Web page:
With only a few days to go before Waitangi Day, new research shows Kiwis are "disappointingly" lacking in knowledge of the history behind the holiday.
The study, released on Thursday, by the Waitangi National Trust reveals more than half of Kiwis have never visited Waitangi Treaty Grounds and 40 percent rate their knowledge of what took place there as five or less out of 10.
Amongst young people, the results are even lower with only 30 percent of those under 40 having visited the Treaty Grounds.
Chief executive of Waitangi National Trust Greg McManus says the study should serve as a wake-up call to Kiwis to take a look at the history in their own backyard.
"It is disappointing to find that over half of New Zealanders have not visited this country's most historic site while just over one in three have visited Stonehenge, the Acropolis or the Colosseum, all World Heritage Sites on the other side of the planet."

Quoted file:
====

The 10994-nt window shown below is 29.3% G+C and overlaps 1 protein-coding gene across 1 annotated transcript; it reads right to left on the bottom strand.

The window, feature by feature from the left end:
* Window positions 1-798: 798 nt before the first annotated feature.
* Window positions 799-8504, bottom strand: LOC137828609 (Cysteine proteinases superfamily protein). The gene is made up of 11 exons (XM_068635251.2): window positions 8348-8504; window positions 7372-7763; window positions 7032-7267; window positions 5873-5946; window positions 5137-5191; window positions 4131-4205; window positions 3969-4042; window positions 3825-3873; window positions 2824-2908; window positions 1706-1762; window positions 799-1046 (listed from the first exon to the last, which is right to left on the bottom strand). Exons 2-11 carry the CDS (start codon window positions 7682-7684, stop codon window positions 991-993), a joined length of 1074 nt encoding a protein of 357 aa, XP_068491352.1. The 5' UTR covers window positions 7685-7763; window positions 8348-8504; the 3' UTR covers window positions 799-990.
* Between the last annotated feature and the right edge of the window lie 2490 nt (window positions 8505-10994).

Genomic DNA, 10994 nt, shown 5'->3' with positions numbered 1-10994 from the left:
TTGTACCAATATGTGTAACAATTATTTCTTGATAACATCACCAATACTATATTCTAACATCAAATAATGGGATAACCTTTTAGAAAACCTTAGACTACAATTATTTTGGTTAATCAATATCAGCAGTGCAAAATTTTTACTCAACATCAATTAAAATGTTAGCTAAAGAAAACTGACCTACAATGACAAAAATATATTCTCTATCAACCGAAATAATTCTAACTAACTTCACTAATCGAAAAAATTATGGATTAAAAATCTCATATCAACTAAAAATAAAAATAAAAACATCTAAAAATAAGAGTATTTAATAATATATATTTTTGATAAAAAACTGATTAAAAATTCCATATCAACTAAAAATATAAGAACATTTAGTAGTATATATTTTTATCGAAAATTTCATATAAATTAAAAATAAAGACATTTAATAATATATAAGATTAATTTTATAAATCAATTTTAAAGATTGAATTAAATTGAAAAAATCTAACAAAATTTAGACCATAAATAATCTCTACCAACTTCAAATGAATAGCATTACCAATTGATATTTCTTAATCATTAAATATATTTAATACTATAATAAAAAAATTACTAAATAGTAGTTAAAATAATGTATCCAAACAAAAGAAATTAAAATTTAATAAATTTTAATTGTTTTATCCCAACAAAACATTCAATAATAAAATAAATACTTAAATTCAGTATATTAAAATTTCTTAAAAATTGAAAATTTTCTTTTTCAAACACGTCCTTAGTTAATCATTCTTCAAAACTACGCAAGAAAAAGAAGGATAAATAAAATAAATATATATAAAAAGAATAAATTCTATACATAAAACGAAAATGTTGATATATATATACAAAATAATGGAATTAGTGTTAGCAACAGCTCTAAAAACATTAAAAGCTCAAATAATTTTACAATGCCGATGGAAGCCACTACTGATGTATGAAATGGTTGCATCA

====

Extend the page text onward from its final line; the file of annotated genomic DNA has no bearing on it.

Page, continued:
He says with overseas travel off the agenda due to COVID-19 it's the "perfect" time to visit New Zealand's historical sites.
The study suggests perceptions that New Zealand history is uninspiring may be the reason for the lack of knowledge surrounding Waitangi.
While 63 percent of respondents say they want to know more, only 52 percent disagree that New Zealand history is boring.
Although the study also found that 77 percent of Kiwis claim to be history buffs with visiting a historical site coming in second only to the traditional beach holiday in the list of Kiwis first choices for a holiday activity.
McManus says the Waitangi National Trust is on a mission to counter the perceptions of the country's history being "boring" by ramping up technology to bring history to life in an exciting way.
"For those who have not visited Waitangi in a while, we want them to know that a lot has changed."
The site welcomed a new contemporary museum in 2020, Te Rau Aroha - Museum of the Price of Citizenship.
Te Rau Aroha tells the story of the Māori commitment to the New Zealand armed forces with a strong focus on the Pioneer battalion of World War I and the 28 (Māori) Battalion of World War II.